Developed in collaboration with the performer, Mutant Theatre Act III (2008) for solo percussion was all the more compelling for the fluid physicality of Tomlinson’s performance style. Again driven mainly by timbral ideas, the work is organised in a succession of short movements, each of which allow a glance at one or two musical textures. These are presented as kernels, pregnant with the potential for development, giving the impression of glimpses caught on a whirlwind tour of a rich and detailed landscape. It is left to the listener’s imagination to expand and connect these fragmented images.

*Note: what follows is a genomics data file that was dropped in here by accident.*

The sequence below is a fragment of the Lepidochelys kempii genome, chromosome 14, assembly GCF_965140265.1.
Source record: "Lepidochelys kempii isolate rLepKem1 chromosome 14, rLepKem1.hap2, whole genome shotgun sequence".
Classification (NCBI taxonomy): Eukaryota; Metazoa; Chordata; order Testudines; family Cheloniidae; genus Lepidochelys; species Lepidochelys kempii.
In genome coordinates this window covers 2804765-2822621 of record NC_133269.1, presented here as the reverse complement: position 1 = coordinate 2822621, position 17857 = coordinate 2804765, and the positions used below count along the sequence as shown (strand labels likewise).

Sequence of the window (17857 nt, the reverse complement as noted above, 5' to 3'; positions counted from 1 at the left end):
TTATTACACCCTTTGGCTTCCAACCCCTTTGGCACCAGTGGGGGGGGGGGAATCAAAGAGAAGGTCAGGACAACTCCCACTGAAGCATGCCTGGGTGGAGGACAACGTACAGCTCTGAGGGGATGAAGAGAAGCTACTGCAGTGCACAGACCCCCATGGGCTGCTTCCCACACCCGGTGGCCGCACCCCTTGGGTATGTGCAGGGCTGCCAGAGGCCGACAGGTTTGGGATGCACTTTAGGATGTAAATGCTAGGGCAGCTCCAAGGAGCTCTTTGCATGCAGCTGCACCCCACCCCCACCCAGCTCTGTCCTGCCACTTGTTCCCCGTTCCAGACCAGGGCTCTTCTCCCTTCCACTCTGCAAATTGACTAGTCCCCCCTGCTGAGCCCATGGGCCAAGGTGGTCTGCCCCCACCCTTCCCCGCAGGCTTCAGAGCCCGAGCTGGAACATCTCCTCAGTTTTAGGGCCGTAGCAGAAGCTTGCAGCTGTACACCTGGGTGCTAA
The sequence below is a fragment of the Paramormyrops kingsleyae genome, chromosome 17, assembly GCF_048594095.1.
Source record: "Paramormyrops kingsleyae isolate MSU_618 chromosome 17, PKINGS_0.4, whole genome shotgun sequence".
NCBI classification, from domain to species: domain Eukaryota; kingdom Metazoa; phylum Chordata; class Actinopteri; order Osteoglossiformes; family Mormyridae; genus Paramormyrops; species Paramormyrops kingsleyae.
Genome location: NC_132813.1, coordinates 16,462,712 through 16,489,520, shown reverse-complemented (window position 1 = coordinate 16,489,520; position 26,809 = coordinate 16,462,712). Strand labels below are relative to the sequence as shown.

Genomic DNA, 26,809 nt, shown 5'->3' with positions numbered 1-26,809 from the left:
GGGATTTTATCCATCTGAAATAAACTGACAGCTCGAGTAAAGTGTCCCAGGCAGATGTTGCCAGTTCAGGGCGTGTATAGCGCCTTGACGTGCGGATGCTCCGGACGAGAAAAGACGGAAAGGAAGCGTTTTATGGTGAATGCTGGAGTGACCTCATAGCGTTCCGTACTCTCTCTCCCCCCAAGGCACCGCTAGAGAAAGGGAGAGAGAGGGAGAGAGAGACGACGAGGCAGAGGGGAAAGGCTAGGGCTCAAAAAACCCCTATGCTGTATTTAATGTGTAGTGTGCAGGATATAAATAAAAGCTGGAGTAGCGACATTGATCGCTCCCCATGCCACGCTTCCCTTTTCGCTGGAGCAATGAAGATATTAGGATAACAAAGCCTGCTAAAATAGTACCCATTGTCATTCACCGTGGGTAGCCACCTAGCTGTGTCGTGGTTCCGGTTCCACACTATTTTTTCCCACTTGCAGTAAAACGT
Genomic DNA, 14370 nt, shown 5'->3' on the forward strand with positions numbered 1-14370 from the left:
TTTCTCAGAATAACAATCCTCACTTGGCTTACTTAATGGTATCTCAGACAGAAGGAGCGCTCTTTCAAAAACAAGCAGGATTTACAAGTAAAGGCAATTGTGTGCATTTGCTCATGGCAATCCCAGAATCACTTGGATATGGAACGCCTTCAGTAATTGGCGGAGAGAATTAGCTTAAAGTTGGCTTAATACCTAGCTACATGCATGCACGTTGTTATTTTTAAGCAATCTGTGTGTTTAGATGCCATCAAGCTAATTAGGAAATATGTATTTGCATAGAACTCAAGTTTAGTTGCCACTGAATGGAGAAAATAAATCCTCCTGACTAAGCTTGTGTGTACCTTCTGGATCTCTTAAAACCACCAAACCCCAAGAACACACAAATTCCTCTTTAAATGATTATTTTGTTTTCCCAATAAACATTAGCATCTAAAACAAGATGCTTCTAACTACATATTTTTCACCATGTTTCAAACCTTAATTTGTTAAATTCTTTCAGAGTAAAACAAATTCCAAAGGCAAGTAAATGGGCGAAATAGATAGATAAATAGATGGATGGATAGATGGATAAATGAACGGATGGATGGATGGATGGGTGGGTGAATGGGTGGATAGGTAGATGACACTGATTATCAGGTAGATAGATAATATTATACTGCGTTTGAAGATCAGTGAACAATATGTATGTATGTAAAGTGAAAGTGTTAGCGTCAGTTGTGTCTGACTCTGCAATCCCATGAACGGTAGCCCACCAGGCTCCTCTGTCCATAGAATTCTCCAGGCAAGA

The second solo work in the program, Hypnagogics (2005) for microsounds, crotales and tape, was written as ‘a brief study in psychoacoustics for Eugene Ughetti.’ The work is underpinned by the pitch relationship between the crotales and the tape part, which sustains a high-pitched ringing for the duration of the work. The tuning of the crotales was such that each strike interfered microtonally with the tape drone, creating a ‘beat’ pattern of various frequencies – a kind of virtual music existing in the space between the two sound sources. Delicate rhythms, played across a range of tiny amplified instruments of glass, wood and metal, served mainly as a build-up to each crotale strike, with this repetitious gesture taking on something of a ritualistic quality over the course of the work. This was well complemented by Ughetti’s spiritual approach to performance, with even the tiniest musical event taking on its own special significance under his careful and calm consideration.